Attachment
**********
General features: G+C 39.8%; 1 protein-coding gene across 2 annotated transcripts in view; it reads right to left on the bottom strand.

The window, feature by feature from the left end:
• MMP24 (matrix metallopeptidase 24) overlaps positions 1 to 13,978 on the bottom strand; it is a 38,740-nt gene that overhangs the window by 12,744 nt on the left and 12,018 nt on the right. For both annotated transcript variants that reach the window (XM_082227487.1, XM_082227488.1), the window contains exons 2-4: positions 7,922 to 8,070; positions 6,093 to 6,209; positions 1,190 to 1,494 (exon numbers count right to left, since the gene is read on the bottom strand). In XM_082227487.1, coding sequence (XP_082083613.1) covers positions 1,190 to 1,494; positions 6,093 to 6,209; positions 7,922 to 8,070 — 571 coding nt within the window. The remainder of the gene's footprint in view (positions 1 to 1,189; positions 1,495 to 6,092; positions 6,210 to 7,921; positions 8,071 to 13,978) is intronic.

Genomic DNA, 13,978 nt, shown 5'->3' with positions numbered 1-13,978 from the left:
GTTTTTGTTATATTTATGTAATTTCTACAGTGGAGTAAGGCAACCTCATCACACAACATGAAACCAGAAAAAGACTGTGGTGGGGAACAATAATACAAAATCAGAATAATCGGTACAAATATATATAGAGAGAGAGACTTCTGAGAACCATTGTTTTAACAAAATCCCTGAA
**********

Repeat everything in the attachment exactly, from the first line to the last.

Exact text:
General features: G+C 39.8%; 1 protein-coding gene across 2 annotated transcripts in view; it reads right to left on the bottom strand.

The window, feature by feature from the left end:
• MMP24 (matrix metallopeptidase 24) overlaps positions 1 to 13,978 on the bottom strand; it is a 38,740-nt gene that overhangs the window by 12,744 nt on the left and 12,018 nt on the right. For both annotated transcript variants that reach the window (XM_082227487.1, XM_082227488.1), the window contains exons 2-4: positions 7,922 to 8,070; positions 6,093 to 6,209; positions 1,190 to 1,494 (exon numbers count right to left, since the gene is read on the bottom strand). In XM_082227487.1, coding sequence (XP_082083613.1) covers positions 1,190 to 1,494; positions 6,093 to 6,209; positions 7,922 to 8,070 — 571 coding nt within the window. The remainder of the gene's footprint in view (positions 1 to 1,189; positions 1,495 to 6,092; positions 6,210 to 7,921; positions 8,071 to 13,978) is intronic.

Genomic DNA, 13,978 nt, shown 5'->3' with positions numbered 1-13,978 from the left:
GTTTTTGTTATATTTATGTAATTTCTACAGTGGAGTAAGGCAACCTCATCACACAACATGAAACCAGAAAAAGACTGTGGTGGGGAACAATAATACAAAATCAGAATAATCGGTACAAATATATATAGAGAGAGAGACTTCTGAGAACCATTGTTTTAACAAAATCCCTGAA